Sometimes I still try to throw him over warmup fences. Clearly he is unimpressed by both me and this house.

So these past couple schoolings, where we’ve pointed at real Prelim fences, Prelim combinations at that, and been successful – they’re confidence boosters. Because we know we can jump the height, but it’s the combinations where the weaknesses come out. We still have a hell of lot of work to do at Training, of course, that’s for freaking sure. The stadium definitely needs help and I need to be better in general at… literally everything. But I’m feeling a little more confident that maybe someday we might actually leave the startbox headed for the green numbers of Prelim. Maybe I won’t even piss myself in the process. Nah, j/k, I’ll definitely piss myself if that ever happens. I am never nervous in the startbox but I think that would finally be the time.

Yesterday we headed down to Pine Hill to school. It is a very rare, almost unheard of occasion for me to be able to XC school twice in a week a half, but I definitely can’t pass up the opportunity when it presents itself. The more we can get out there and do it, the better. Plus it’s clearly been way too long since I’ve been to Pine Hill, considering they changed the course in April and I still hadn’t seen it.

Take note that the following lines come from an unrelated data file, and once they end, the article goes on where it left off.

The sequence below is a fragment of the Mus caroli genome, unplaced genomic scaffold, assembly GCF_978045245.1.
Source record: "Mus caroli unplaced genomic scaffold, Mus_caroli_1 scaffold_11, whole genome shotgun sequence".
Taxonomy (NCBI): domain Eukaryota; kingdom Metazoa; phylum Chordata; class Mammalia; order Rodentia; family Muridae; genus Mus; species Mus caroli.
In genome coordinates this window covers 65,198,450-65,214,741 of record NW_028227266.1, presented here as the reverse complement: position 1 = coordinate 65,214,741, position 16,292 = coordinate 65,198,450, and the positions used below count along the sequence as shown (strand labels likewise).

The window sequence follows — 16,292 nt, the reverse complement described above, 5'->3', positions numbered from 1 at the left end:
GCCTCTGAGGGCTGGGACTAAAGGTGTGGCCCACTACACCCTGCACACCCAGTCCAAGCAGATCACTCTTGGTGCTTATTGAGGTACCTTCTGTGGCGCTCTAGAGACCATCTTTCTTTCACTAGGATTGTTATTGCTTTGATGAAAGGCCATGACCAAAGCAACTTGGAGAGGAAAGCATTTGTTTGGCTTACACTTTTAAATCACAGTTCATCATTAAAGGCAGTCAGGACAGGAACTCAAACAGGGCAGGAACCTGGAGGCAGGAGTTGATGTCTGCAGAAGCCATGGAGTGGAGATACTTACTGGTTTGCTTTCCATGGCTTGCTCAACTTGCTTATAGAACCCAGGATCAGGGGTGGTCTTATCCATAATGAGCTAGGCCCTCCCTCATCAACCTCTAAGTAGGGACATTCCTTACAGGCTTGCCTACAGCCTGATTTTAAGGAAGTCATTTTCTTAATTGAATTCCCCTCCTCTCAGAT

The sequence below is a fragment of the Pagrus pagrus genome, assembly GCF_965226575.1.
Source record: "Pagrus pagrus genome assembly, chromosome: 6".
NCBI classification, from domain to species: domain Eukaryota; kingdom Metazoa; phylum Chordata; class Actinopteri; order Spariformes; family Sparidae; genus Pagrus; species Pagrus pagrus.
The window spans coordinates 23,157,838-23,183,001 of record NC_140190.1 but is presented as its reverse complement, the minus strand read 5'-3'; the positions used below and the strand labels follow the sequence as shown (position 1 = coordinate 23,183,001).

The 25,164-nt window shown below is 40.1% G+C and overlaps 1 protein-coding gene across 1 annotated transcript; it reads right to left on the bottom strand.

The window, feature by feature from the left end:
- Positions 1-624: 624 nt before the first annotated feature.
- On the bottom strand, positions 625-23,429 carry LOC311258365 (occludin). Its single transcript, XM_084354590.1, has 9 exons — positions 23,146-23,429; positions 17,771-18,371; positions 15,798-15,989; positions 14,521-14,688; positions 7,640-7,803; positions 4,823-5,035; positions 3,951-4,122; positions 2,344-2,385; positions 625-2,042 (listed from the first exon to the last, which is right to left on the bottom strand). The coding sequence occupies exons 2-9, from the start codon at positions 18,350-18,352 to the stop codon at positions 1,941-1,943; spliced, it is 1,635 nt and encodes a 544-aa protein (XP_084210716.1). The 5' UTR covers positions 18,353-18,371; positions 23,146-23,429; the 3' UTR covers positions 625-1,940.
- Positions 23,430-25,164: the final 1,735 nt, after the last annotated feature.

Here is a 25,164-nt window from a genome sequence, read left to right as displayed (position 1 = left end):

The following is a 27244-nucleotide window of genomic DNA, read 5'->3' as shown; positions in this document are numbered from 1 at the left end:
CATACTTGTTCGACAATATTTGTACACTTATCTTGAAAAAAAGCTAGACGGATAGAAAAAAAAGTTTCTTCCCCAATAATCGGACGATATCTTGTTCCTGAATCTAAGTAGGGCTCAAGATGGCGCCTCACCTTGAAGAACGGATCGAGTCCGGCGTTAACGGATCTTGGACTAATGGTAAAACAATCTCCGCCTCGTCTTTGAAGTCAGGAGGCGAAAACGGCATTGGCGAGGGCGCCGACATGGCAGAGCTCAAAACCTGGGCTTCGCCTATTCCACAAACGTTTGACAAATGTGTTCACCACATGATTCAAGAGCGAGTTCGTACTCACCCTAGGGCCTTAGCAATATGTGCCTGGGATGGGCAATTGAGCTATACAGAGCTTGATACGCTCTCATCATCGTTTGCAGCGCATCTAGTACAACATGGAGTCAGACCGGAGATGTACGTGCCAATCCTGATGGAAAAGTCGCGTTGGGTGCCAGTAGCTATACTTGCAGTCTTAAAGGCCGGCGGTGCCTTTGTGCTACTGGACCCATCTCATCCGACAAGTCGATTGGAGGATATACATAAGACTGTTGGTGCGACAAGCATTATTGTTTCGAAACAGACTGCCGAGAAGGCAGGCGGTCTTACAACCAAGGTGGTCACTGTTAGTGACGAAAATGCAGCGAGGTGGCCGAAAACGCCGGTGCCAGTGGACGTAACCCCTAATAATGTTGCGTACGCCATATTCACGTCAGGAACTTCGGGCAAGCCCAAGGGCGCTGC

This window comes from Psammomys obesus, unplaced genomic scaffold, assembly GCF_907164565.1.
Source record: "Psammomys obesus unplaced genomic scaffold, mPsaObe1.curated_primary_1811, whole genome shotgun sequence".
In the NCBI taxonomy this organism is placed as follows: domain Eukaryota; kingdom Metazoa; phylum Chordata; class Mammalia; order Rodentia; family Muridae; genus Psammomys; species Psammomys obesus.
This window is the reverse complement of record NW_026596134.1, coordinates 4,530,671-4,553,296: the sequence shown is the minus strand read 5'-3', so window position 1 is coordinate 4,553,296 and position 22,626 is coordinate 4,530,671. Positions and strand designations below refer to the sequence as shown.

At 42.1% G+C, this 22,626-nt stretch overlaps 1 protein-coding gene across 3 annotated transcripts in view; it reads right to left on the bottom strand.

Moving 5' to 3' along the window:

We warmed up over the little houses, then moved on to the big mound. The old Prelim route was a log with a big downhill drop landing, down the steep hill to a pile of logs on a bending line. That little log looks so cute and innocent when you canter up to it, then you’re in the air going “Oh wow I have really underestimated this hill”. Henny was a little surprised by it too. From there we went to a right hand bending line combination of fences with a skinnier jumpable face on the left side. They’re an interesting shape, and tall but not very wide. On the course maps, the first fence of the combination is called the Time Warp and then the second one is called Let’s do the Time Warp Again. Anything that’s named after something from The Rocky Horror Picture Show is a-ok by me.